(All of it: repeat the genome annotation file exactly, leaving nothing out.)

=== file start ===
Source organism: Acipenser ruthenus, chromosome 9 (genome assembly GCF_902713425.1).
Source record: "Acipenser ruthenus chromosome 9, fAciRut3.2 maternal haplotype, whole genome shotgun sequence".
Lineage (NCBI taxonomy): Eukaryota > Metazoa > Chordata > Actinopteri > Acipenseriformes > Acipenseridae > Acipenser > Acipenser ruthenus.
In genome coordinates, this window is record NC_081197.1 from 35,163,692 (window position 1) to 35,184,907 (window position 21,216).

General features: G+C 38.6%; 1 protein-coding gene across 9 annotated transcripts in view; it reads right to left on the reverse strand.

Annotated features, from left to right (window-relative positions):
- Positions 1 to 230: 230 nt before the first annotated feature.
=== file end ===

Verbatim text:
Source organism: Acipenser ruthenus, chromosome 9 (genome assembly GCF_902713425.1).
Source record: "Acipenser ruthenus chromosome 9, fAciRut3.2 maternal haplotype, whole genome shotgun sequence".
Lineage (NCBI taxonomy): Eukaryota > Metazoa > Chordata > Actinopteri > Acipenseriformes > Acipenseridae > Acipenser > Acipenser ruthenus.
In genome coordinates, this window is record NC_081197.1 from 35,163,692 (window position 1) to 35,184,907 (window position 21,216).

General features: G+C 38.6%; 1 protein-coding gene across 9 annotated transcripts in view; it reads right to left on the reverse strand.

Annotated features, from left to right (window-relative positions):
- Positions 1 to 230: 230 nt before the first annotated feature.